Brian Walker: What advice would you share with young students or young professionals who might be looking at Quantum as a potential educational or career path?

Lia Yeh: Thinking back the moments that probably was the most foundational for me to eventually become a quantum computer scientist was, as I mentioned before, the professor who mentored me and encouraged me to do a double major, to add physics as a major. I don't know if I would have ever come up with that idea on my own, because I didn't know what physics was or had much exposure. I think that on this point, for advice for students would be that if you could find a mentor or reach out to people, even if it's intimidating and you don't know how they necessarily might respond, you can learn a lot from the people who have are walking in the shoes that you hope you could possibly be in in the next few years. So definitely there's a lot of ways to contact people. They could be cold email or message on LinkedIn or other platforms. It could be going to events and conferences or. There are also connections possibly within your university. So if your university has an IEEE chapter, you can sign up for communications from a mailing list. IEEE quantum education has a mailing list and we host discussions which anyone can join. So, there's lots of ways to reach people and get in touch. And I've personally made a lot of friends online. Just by meeting people, kids get global summer school, summer school, free summer school online for quantum computing. I met a lot of people who I still stay in touch years after and make friends from countries I've never been to. So I think this is the most generic advice I could give to people, too. It's just to find people who are supportive.

Brian Walker: So Lia, as a woman working in the quantum space, do you have any particular insights you can share?

Lia Yeh: The first professor who ever taught me quantum computing was a man, and my first research advisor, was also a man. And I've had really good mentors who are men, even in fields where it can be hard, you might sometimes not have classmates or research people in your research group who are women or look like you. You can still keep a wider network of people who support you.  Events that are really important, that I hold really dear to my heart, I think near the top of that list would be in my undergraduate I volunteered to teach programing to middle and high schoolers, and I happened to meet another undergraduate who was volunteering with me but she was a pharmacology major. So, a very different field, but she said she had always wanted to attend a hackathon, but it was just too intimidating for someone who hadn't had much experience programing. And together we ended up recruiting larger people to start a hackathon at our undergraduate university that was for female identifying and non-gender binary college students. That experience of running, having sort of had hackathon, which became so much bigger and more impactful than we could have ever imagined. It really was empowering to to me and I hope to the many people who attended just see a whole room of women and non-gender binary students programing and making all these awesome projects. I definitely think that this experience helped me realize just how capable I am, and my peers are who are women and just really was an really empowering experience.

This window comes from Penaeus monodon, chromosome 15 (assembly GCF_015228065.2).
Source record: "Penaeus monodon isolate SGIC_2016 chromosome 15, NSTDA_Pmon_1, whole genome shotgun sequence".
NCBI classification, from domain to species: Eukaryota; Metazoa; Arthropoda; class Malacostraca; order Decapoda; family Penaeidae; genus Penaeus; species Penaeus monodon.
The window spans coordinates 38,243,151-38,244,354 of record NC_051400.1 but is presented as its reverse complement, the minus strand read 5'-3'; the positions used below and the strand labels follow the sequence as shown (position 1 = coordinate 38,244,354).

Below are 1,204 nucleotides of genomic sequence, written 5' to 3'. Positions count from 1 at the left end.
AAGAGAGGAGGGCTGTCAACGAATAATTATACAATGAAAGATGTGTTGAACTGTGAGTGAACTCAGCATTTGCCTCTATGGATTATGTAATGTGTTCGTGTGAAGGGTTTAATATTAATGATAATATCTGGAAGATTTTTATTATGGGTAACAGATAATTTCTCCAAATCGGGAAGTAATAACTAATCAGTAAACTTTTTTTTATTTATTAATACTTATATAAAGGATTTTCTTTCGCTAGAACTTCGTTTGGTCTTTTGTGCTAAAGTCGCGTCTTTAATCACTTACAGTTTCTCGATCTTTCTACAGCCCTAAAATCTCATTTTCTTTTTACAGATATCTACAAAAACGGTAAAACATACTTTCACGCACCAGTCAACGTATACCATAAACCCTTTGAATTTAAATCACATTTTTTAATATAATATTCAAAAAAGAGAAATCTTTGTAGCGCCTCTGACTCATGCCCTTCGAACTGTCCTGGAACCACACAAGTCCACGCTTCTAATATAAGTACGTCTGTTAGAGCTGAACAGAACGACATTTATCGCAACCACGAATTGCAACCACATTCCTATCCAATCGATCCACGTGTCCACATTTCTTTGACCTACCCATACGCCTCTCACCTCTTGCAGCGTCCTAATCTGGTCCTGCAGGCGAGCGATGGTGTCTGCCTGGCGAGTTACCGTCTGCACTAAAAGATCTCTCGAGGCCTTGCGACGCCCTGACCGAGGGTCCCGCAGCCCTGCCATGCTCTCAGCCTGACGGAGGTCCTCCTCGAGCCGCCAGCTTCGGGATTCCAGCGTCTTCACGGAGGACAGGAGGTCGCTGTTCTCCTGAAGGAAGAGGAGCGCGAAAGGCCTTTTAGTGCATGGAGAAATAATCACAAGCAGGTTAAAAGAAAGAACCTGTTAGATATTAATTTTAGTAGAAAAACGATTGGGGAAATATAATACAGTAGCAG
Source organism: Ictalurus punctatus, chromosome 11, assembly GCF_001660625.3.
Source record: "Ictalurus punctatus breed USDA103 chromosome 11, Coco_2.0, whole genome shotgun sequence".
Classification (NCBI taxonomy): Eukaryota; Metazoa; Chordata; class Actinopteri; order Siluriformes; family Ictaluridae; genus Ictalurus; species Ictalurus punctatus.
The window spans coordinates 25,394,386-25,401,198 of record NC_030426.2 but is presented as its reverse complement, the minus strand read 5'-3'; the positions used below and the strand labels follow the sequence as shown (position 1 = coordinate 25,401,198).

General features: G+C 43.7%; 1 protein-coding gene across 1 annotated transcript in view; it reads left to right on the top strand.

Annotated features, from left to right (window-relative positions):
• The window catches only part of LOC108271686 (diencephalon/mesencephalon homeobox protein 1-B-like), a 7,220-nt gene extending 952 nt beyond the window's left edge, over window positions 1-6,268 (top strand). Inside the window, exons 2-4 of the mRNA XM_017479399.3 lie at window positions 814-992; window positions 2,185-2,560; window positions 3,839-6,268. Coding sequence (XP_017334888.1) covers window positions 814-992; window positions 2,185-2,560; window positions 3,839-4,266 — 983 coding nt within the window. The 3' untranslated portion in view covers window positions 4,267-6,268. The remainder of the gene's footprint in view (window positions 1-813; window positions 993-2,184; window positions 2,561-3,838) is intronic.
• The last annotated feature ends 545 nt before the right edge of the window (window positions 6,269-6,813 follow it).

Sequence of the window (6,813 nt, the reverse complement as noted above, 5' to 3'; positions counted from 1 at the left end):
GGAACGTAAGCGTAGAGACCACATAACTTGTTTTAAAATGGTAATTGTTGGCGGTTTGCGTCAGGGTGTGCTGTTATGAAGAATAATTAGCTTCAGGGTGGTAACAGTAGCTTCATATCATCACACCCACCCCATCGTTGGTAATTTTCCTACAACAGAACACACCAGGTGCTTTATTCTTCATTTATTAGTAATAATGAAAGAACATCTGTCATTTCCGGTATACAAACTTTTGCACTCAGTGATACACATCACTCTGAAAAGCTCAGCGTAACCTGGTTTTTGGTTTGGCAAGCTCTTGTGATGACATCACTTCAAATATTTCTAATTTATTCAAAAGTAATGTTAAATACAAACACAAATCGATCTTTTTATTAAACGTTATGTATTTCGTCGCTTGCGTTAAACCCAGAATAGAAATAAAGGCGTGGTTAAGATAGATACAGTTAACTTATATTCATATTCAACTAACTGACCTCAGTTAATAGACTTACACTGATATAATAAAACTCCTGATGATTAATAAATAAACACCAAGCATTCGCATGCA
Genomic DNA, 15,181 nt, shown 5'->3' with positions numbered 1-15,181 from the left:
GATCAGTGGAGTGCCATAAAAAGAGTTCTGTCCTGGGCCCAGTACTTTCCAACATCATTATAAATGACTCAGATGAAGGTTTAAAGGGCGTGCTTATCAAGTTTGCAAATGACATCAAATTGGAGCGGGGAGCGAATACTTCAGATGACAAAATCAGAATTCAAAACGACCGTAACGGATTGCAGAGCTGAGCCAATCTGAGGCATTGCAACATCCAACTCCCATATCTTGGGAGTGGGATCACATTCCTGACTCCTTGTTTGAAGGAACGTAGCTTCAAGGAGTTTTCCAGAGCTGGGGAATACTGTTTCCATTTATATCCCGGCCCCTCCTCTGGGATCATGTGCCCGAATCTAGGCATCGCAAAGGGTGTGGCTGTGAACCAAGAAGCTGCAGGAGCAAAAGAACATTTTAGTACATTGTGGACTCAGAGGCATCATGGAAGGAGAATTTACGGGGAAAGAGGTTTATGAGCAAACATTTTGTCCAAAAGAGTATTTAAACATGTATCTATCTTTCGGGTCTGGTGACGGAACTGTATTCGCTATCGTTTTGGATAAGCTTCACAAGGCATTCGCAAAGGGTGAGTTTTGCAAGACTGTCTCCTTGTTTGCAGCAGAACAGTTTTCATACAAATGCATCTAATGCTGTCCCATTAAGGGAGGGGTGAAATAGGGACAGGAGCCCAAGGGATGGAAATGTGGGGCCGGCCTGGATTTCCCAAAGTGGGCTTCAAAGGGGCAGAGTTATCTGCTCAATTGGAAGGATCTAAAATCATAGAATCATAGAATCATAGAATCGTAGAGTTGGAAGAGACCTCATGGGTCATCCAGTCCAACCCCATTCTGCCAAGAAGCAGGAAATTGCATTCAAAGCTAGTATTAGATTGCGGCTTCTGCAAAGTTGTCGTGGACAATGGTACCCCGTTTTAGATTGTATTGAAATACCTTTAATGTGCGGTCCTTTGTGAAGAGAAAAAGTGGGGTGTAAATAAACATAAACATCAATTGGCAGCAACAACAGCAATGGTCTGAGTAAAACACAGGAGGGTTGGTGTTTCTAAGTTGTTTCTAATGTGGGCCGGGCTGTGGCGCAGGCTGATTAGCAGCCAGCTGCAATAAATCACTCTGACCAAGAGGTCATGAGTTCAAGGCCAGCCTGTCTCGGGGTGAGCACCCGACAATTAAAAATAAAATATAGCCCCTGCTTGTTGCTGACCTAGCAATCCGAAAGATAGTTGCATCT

Brian Walker: What quantum resources would you recommend?

Lia Yeh: Although there's a really long list of resources and this is no way comprehensive. We've been compiling and thinking about discussing how to make effective resources for learning within IEEE quantum education and all the healthy different collaborations that we also get to talk to you. And for instance, Terrill Frantz

on the IEEE Quantum Education Committee makes and maintains this awesome website that keeps track of lots of events that are going on all over the world and free and online for people to just be introduced or gain more skills in quantum technologies. And Tara also has interviewed a bunch of quantum masters programs so that even with the launch of new programs coming up, you can see and learn more about it by looking at those interviews. Some collaborations in the US and I'd like to shout out include the National K-12 Education Partnership, which is the condom K-12 and also the American Physical Society, APS. They're making these awesome content tutorials and teaching teachers.

Brian Walker: Thank you for listening to our interview with Lisa. To learn more about the IEEE Quantum Initiative, please visit our web portal at